On the Side of a Volcano: Living with Someone Else's Addiction
Updated: Jun 3, 2019
There are plenty of difficult places to find yourself in life. Times where you feel ground down by your circumstances, trapped seemingly with no hope of escape. Being cut off from the support of those around you can make it a thousand times worse. One such group of people, rarely considered in my experience, are the families- wives, husbands, parents and children- of people addicted to drugs and alcohol.
Think for a minute: how many times in TV or movies have you seen a portrayal of addiction, more often than not a positive story of redemption. I bet if I asked you, you could tell me more or less what an Alcoholics or Narcotics Anonymous meeting looked like. At least what it looks like in an american film, all strong coffee, cigarettes and “My name’s … and I’m an alcoholic.”
But how many times have you seen that story from the point of view of the wife sat waiting in the car feeling all mixed up, happy that her life isn’t as chaotic as it was a week ago, angry that she’s sat outside another meeting and desperately hoping this is the time that her husband’s sobriety sticks.
We rarely get to see this experience of addiction. Parents watching their child get more and more aggressive, hiding their purse every night so money doesn’t get taken. Husbands who struggle to understand why life with them and their children wasn’t ‘enough’ to stop their spouses from using cocaine and lying about it, for years.
I’ve done street outreach with homeless people, I’ve worked in prisons and now I’m a counsellor but some of the most challenging work I’ve done was supporting people affected by other people’s substance misuse. Why? The answer’s in that phrase ‘affected by other people’. In all my other roles in addiction, mental health and to a certain extent prisons- the people I’ve been working with have been trying to make changes in themselves.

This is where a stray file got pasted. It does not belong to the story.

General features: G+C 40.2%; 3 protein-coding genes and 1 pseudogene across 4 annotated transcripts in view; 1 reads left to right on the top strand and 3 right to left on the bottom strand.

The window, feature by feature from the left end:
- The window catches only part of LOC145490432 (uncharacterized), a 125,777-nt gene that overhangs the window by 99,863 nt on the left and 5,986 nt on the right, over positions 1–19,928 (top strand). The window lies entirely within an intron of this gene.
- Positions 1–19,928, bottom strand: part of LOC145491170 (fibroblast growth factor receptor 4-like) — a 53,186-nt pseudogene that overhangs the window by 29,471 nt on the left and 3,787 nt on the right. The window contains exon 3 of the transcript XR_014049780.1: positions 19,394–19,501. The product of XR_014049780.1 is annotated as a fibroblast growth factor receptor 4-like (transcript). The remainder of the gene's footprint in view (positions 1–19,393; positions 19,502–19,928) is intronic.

Families affected by addiction find their lives shaken by one individual, an individual they have no control over. They might as well be living on the side of a volcano! They are more likely to be suffering with depression and anxiety. Their finances may be at risk, which in turn can jeopardise their housing. They may not feel safe in their own homes, worried that drug dealers will come to get money owed. Then there is the family member that has the drug or alcohol problem themselves. Their possible aggression or mood swings. The pressure from other people to kick them out. The grief at a loss of a future together. Suddenly finding out so much of their life together was a lie.
In 2017/2018 there were 268,390 adults engaged with drug and alcohol services in the UK, and 15,583 young people. Both of these were a significant decrease than the year before which is, if a sign of a reduction in people needing treatment, excellent news. However, the majority of those individuals in treatment will have at least one other person affected in some way by that individual’s substance misuse. And that is only the people in treatment. People can go on for years before things get so bad they go for help from established services. Help for their families on the other hand remains woefully limited. One parent of an adult alcoholic put it better than I could: “We struggled for more than 10 years with his drinking, and when he decided he was ready, there was all these appointments and services to support him, yet where was the support for us?”